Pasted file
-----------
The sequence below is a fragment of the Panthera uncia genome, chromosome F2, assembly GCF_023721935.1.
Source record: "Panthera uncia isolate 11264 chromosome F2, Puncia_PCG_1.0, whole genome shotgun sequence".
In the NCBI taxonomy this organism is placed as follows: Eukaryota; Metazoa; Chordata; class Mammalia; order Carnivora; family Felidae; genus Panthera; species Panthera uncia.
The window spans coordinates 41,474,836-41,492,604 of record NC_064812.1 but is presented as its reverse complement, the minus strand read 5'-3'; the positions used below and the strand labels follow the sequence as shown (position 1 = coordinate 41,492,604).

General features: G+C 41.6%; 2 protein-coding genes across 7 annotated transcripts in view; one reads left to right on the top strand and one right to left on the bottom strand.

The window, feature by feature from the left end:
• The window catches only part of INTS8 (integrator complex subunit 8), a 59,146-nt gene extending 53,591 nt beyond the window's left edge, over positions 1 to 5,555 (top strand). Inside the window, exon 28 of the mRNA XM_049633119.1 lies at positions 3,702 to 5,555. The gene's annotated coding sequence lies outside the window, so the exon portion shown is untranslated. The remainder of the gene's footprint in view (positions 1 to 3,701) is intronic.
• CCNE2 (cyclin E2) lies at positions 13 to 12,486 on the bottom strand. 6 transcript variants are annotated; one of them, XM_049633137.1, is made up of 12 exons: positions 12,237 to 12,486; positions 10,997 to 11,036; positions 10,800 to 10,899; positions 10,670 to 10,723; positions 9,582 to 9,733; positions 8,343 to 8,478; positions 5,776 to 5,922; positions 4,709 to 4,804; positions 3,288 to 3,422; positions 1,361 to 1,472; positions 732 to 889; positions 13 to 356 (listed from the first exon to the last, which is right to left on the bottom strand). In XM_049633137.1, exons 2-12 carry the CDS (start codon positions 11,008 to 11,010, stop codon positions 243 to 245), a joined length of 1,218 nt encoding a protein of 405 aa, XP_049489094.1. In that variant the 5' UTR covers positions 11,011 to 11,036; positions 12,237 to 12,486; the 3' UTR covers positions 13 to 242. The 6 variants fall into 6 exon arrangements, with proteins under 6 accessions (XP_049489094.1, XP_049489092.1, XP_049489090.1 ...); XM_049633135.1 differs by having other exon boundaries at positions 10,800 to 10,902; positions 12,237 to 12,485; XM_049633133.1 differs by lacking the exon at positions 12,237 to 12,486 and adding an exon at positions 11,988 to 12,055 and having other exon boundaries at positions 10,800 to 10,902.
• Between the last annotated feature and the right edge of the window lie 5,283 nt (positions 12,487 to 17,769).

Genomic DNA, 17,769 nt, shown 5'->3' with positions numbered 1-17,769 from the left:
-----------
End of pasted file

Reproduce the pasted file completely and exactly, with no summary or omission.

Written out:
The sequence below is a fragment of the Panthera uncia genome, chromosome F2, assembly GCF_023721935.1.
Source record: "Panthera uncia isolate 11264 chromosome F2, Puncia_PCG_1.0, whole genome shotgun sequence".
In the NCBI taxonomy this organism is placed as follows: Eukaryota; Metazoa; Chordata; class Mammalia; order Carnivora; family Felidae; genus Panthera; species Panthera uncia.
The window spans coordinates 41,474,836-41,492,604 of record NC_064812.1 but is presented as its reverse complement, the minus strand read 5'-3'; the positions used below and the strand labels follow the sequence as shown (position 1 = coordinate 41,492,604).

General features: G+C 41.6%; 2 protein-coding genes across 7 annotated transcripts in view; one reads left to right on the top strand and one right to left on the bottom strand.

The window, feature by feature from the left end:
• The window catches only part of INTS8 (integrator complex subunit 8), a 59,146-nt gene extending 53,591 nt beyond the window's left edge, over positions 1 to 5,555 (top strand). Inside the window, exon 28 of the mRNA XM_049633119.1 lies at positions 3,702 to 5,555. The gene's annotated coding sequence lies outside the window, so the exon portion shown is untranslated. The remainder of the gene's footprint in view (positions 1 to 3,701) is intronic.
• CCNE2 (cyclin E2) lies at positions 13 to 12,486 on the bottom strand. 6 transcript variants are annotated; one of them, XM_049633137.1, is made up of 12 exons: positions 12,237 to 12,486; positions 10,997 to 11,036; positions 10,800 to 10,899; positions 10,670 to 10,723; positions 9,582 to 9,733; positions 8,343 to 8,478; positions 5,776 to 5,922; positions 4,709 to 4,804; positions 3,288 to 3,422; positions 1,361 to 1,472; positions 732 to 889; positions 13 to 356 (listed from the first exon to the last, which is right to left on the bottom strand). In XM_049633137.1, exons 2-12 carry the CDS (start codon positions 11,008 to 11,010, stop codon positions 243 to 245), a joined length of 1,218 nt encoding a protein of 405 aa, XP_049489094.1. In that variant the 5' UTR covers positions 11,011 to 11,036; positions 12,237 to 12,486; the 3' UTR covers positions 13 to 242. The 6 variants fall into 6 exon arrangements, with proteins under 6 accessions (XP_049489094.1, XP_049489092.1, XP_049489090.1 ...); XM_049633135.1 differs by having other exon boundaries at positions 10,800 to 10,902; positions 12,237 to 12,485; XM_049633133.1 differs by lacking the exon at positions 12,237 to 12,486 and adding an exon at positions 11,988 to 12,055 and having other exon boundaries at positions 10,800 to 10,902.
• Between the last annotated feature and the right edge of the window lie 5,283 nt (positions 12,487 to 17,769).

Genomic DNA, 17,769 nt, shown 5'->3' with positions numbered 1-17,769 from the left: